Just as I had landed in Croatia this week, I got a text from a friend utterly alarmed that the ASOS website was down. At 5.56am she sent me this picture captions 'wowsers'. And wowsers indeed, because in this day and age it had to be quite the emergency to think about pulling the plug on your whole website, even if there is a fire, it's the kind of thing that would give an ecommerce team a sleepless night.
But pull the plug they did on Friday night, 20th June, reopening at 2am on Monday 23rd June after confirming 70% of its £159 million stock was held at the location and 20% of it has been damaged but alas they were insured for the loss and business interruption. So for three whole trading days the shopping platform and social centre for thousands of twenty something's ground to a halt. It doesn't surprise me that the news broke so quickly, when I was in my mid twenties and working in an office we would all routinely check ASOS about 50 times a day, obsessed with the latest looks and seeming them on a 6ft model down the runway and imagining ourselves wearing them on a Saturday night.It is the first ecommerce touch point for the young fashion conscious shopper. Yet the fire is a stark reminder that online can be touched by real forces and are not exempt from the elements. They may not have a physical shop, nor may they want one, but they still have stock and systems that manage them, and it was the warehouse in Barnsley, South Yorkshire that held so much of their stock and was the victim of an arson attack last week.
My response to my friends text was 'again?' because anyone who has been in the industry long enough, will remember that when they started up as As Seen On Screen there was a fire which put them out of action. It took a bit of research for me to realise they were out of action for five weeks that time round, and I remember wondering if they would recover at all. I needn't have worried the online retailer has grown from strength to strength, so logically speaking, I assume this time the fire will be another hurdle rather than a roadblock. Much has been said about the etailers decision to shut down the website altogether during this time, with questions raised about whether they should have left it open for browsing. If you are interested in looking at the nuts and bolts of ASOS's decision to temporarily close, it is worth looking at CEO of 7thingsmedia's Chis Bishop's article on LinkedIn on the industry's reaction to the news, scroll to the end for spirited debate.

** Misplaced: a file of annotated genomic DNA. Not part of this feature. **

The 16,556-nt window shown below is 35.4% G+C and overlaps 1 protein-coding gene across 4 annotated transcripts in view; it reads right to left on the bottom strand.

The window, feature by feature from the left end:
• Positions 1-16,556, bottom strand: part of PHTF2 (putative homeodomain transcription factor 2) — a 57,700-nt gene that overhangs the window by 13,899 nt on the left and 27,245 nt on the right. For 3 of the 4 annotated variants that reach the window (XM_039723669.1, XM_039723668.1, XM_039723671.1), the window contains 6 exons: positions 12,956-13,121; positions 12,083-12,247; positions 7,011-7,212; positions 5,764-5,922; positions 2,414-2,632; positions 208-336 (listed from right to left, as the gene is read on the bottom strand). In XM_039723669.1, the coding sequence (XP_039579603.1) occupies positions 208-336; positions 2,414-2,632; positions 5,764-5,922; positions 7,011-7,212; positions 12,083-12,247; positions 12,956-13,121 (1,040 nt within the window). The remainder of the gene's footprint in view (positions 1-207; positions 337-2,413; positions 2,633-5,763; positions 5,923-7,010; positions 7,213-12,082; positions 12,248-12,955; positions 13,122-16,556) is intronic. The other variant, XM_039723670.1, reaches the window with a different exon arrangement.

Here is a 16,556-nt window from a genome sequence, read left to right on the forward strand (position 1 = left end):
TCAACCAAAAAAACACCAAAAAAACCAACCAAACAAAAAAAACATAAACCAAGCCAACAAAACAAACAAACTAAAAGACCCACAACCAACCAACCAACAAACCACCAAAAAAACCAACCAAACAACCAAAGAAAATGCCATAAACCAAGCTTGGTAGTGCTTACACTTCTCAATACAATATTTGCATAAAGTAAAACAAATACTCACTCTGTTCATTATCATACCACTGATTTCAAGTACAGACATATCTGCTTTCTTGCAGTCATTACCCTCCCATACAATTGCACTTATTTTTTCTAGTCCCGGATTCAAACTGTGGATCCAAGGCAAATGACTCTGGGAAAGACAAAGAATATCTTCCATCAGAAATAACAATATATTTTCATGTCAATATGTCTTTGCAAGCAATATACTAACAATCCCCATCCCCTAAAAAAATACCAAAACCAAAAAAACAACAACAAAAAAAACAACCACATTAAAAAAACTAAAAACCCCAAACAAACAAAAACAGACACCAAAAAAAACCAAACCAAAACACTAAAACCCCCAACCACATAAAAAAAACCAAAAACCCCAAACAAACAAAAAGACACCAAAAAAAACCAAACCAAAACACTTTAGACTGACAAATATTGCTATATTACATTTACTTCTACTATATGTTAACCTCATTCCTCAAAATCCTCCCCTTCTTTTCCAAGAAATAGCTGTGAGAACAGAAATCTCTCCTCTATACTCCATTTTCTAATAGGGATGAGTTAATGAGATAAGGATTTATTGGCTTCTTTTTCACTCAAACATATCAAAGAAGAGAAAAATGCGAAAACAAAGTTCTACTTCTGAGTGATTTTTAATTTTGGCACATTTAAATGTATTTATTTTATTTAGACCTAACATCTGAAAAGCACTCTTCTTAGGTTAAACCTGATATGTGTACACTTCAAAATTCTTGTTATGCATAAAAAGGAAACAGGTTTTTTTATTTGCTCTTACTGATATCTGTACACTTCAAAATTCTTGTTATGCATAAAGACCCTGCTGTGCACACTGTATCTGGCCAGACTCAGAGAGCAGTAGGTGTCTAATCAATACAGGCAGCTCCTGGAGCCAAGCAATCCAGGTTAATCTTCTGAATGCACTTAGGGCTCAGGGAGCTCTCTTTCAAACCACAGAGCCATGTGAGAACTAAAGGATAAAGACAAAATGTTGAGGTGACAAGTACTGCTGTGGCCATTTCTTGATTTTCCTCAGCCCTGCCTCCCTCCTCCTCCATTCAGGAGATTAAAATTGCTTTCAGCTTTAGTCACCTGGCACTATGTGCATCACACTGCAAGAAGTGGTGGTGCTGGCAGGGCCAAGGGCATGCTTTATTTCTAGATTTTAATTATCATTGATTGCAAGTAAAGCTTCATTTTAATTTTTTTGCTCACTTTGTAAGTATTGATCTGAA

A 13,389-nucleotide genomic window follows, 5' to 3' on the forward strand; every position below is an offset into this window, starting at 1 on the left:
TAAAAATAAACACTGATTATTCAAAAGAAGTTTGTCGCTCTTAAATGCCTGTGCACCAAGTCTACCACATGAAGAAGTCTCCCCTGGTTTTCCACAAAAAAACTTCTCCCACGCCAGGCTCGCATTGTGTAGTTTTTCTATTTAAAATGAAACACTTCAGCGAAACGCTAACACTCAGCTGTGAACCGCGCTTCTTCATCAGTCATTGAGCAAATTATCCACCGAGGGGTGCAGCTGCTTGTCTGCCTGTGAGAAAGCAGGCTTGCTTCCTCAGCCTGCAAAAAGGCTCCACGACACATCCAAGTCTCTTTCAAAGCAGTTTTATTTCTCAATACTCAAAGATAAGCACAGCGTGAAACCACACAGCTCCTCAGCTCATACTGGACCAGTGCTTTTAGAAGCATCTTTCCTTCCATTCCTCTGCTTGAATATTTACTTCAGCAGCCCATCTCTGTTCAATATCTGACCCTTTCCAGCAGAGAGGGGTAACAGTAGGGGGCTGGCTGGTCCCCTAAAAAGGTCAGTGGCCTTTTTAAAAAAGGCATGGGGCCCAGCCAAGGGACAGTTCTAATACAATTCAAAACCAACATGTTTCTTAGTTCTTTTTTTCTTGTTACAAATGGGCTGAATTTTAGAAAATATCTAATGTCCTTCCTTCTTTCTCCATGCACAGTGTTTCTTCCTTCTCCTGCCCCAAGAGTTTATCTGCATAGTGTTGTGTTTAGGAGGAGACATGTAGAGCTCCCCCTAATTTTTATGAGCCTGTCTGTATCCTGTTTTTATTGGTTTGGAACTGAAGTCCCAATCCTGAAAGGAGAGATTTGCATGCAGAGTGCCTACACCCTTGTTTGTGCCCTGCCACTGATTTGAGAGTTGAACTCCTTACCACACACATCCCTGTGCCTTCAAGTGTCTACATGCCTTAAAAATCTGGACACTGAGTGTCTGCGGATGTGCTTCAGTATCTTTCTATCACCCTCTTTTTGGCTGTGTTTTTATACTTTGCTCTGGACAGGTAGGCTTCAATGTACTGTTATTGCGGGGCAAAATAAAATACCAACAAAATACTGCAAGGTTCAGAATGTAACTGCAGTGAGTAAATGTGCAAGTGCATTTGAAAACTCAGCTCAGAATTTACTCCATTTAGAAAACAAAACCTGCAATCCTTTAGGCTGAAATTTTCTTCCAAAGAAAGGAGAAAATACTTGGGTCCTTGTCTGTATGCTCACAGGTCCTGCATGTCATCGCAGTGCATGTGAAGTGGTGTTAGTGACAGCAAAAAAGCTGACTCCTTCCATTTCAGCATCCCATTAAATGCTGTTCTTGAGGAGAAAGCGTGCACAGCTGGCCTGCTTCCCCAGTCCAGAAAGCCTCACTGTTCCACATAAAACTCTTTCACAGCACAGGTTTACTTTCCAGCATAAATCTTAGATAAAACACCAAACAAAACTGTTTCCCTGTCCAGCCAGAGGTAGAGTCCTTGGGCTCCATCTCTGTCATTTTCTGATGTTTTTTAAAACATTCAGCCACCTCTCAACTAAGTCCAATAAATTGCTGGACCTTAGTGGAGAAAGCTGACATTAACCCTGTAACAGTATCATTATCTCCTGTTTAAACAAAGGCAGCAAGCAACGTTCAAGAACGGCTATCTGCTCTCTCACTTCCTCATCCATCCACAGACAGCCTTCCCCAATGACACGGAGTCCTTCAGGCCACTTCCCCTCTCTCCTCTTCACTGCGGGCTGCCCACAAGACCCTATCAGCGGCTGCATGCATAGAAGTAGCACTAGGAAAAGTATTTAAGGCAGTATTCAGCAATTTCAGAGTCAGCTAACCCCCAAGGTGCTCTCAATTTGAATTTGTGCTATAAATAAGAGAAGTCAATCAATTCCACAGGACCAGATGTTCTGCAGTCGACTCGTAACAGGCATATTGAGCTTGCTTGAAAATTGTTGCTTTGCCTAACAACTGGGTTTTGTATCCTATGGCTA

However I feel it was the right decision. I was lucky enough to be at an event for The Industry London where WGSN's Lauretta Roberts interviewed Nick Robertson and everything he said was revealing. He comes across as self affacing, somewhat of an accidental entrepreneurial success who survived the online crash by simply not getting investment and ploughing cash back into the business as soon as they made it. He said "Dare I say it, we raised so little cash In the early days, we never had to sit around with financial men." He talked of the start of the business, how in the early days they got lucky with a talented fashion buyer and when that sector of the business started to work for them, they stuck with it. His eureka moment was making it look like a magazine. He's also not afraid to change his mind, the ill fated realignment to try to tap into the thirty something market with more expensive clothing and experiments with children's clothing, all buried in the past now, as he admitted that they were marketing to people who couldn't afford it. Now they are resolutely devoted to the 20s....cutting off at 30, exactly. Which counts me out at 33, and so it should. My last attempt to shop there (must be at least 5 years ago) was a piece which was on the cover of Vogue's high street edit - a zebra sequinned mini dress. I was in love. I think the price tag was £50 but the quality was so bad I sent it straight back. And that's when my affair ended.